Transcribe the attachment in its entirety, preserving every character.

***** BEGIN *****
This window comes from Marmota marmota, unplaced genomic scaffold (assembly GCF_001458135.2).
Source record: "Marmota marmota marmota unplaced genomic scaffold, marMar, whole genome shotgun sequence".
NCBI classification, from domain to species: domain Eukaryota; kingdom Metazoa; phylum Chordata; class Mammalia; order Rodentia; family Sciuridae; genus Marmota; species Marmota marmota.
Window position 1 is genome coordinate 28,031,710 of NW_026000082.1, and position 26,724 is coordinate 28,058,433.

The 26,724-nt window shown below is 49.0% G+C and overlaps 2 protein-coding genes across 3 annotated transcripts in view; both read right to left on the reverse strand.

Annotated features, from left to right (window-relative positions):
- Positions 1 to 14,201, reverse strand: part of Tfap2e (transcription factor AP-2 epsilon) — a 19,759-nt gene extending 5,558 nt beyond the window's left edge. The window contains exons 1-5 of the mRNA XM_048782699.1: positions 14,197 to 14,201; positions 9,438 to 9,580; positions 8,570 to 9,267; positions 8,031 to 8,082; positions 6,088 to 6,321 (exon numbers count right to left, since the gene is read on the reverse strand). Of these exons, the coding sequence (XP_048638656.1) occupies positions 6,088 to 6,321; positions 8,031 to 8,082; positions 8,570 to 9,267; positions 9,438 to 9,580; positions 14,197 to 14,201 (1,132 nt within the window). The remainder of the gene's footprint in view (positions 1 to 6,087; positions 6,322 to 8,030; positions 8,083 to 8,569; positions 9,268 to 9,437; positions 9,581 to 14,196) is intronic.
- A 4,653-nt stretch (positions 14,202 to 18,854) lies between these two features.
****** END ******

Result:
This window comes from Marmota marmota, unplaced genomic scaffold (assembly GCF_001458135.2).
Source record: "Marmota marmota marmota unplaced genomic scaffold, marMar, whole genome shotgun sequence".
NCBI classification, from domain to species: domain Eukaryota; kingdom Metazoa; phylum Chordata; class Mammalia; order Rodentia; family Sciuridae; genus Marmota; species Marmota marmota.
Window position 1 is genome coordinate 28,031,710 of NW_026000082.1, and position 26,724 is coordinate 28,058,433.

The 26,724-nt window shown below is 49.0% G+C and overlaps 2 protein-coding genes across 3 annotated transcripts in view; both read right to left on the reverse strand.

Annotated features, from left to right (window-relative positions):
- Positions 1 to 14,201, reverse strand: part of Tfap2e (transcription factor AP-2 epsilon) — a 19,759-nt gene extending 5,558 nt beyond the window's left edge. The window contains exons 1-5 of the mRNA XM_048782699.1: positions 14,197 to 14,201; positions 9,438 to 9,580; positions 8,570 to 9,267; positions 8,031 to 8,082; positions 6,088 to 6,321 (exon numbers count right to left, since the gene is read on the reverse strand). Of these exons, the coding sequence (XP_048638656.1) occupies positions 6,088 to 6,321; positions 8,031 to 8,082; positions 8,570 to 9,267; positions 9,438 to 9,580; positions 14,197 to 14,201 (1,132 nt within the window). The remainder of the gene's footprint in view (positions 1 to 6,087; positions 6,322 to 8,030; positions 8,083 to 8,569; positions 9,268 to 9,437; positions 9,581 to 14,196) is intronic.
- A 4,653-nt stretch (positions 14,202 to 18,854) lies between these two features.